"It's not that many hours since postgame at this point," Fisher said during the team's exit interviews. "I'm still struggling with the results of last night. I haven't got a chance to talk to my wife and kind of step back emotionally from the end of the season. That's important to do, so that whatever is next, there has to be a separation from the end of the season and what just happened and then I can go from there."
With coaching vacancies on the New York Knicks and Los Angeles Lakers, Fisher might have opportunities with either team, especially considering his connection to each. He played for the Lakers for 13 seasons, most of them under Phil Jackson, who is now president of the Knicks.
"There's for sure huge layers added to [the decision]," Fisher said. "The personal relationship and professional relationship that I've had with Phil Jackson over the years, and being in the position that he's in. And also, with the Lakers having an opening, it for sure adds layers to it. But like other important decisions in life, I don't think you can be driven by what's going on externally. You have to have an internal set of boundaries and just kind of a compass that you make decisions by. I'll combine all those things as I try and make the best decision possible."
On Friday, Jackson said Fisher is "a person that's on my list of guys that could be very good candidate for this job."
In the closing moments of Game 6, in which the Thunder were eliminated by the San Antonio Spurs, Fisher took extra time to exit the floor, later saying he wanted to understand and appreciate the moment, knowing it could be his last on the floor in his 18-year career. After signing a one-year deal last July, Fisher announced via Instagram that this would be his final season, but has since wavered a bit, seeming to consider a return.
"If you watched the game last night, you know my heart is definitely still in it," he said. "But I'm also realistic about knowing I can't do this forever, even if I'm physically capable of still going it."
Fisher, 39, played 33 minutes Saturday night for the Thunder, including virtually the entire fourth quarter and overtime. But he said Sunday he's fully aware that he needs an exit strategy, something he's been thinking of for a while.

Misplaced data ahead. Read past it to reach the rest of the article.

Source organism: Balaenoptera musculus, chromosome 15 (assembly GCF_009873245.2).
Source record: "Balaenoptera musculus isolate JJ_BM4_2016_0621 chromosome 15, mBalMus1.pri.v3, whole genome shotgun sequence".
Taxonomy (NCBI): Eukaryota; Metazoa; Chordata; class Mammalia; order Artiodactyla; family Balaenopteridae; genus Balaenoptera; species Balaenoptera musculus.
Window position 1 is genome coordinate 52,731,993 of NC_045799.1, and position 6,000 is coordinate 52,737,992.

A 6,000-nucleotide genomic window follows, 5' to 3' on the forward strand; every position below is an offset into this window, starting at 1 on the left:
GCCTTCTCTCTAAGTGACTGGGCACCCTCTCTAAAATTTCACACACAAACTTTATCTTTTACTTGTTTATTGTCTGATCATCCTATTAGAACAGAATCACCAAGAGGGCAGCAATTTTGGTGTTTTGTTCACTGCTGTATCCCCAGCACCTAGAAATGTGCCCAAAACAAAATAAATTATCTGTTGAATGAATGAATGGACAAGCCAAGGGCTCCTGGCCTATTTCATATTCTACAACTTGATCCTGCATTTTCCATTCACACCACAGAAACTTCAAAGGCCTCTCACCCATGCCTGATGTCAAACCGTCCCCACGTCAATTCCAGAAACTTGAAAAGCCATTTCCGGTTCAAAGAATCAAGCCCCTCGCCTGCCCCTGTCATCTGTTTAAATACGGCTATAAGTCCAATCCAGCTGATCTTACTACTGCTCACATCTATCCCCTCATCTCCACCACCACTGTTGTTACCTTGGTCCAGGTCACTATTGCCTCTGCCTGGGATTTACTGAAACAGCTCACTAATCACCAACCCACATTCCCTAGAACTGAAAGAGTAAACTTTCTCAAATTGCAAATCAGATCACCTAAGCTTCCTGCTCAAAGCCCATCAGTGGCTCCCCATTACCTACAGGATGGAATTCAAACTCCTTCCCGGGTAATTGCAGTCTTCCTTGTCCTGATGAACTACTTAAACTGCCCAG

"For years, I've obviously thought about one day I won't be able to play, and there will be a next," he said. "There will be something next. And maybe that time is here."
Fisher said he's undecided about what that next thing might be, but confirmed that coaching intrigues him.
"In the last maybe decade or so, I've really felt like my purpose in life, my calling so to speak, was to be in a leadership position or some position of impact on other people," he said. "Coaching allows for you to positively impact other people's lives. To help a group of people find success, whether they have or haven't before, you're all working together for a common goal ... There's a love for helping other people that exists for me, and not playing anymore, if that's what it's to be, coaching or being in the front office, or being in a role where you can positively impact others and work to reach a common goal, that's exciting to me."
Fisher has a familiarity with Los Angeles, which could factor into his decision, but said he's plenty fond of New York despite a rocky start there.
"It grew on me. It's a great city. One of the greatest cities in the world," he said of New York. "Pretty big. I'm from Little Rock (Arkansas). The first time I went to New York as a rookie, I locked myself in the hotel room because I was afraid of what might happen to me."
Fisher, who wore No. 6 with the Thunder as motivation to win a sixth NBA championship, spoke for 20 minutes during his exit interview, despite only being asked eight questions. He was very appreciative of the Thunder organization, but expressed regret in not being able to potentially finish off his career with another title.
"If this is it for me, that will be the saddest part," he said. "One day this team is going to have a championship trophy. And if I'm there, great. If I'm not, I'm going to be just as happy because they all deserve it."
Derek Fisher's Future
Stephen A. Smith and Skip Bayless discuss whether Derek Fisher should keep playing or retire and become a coach.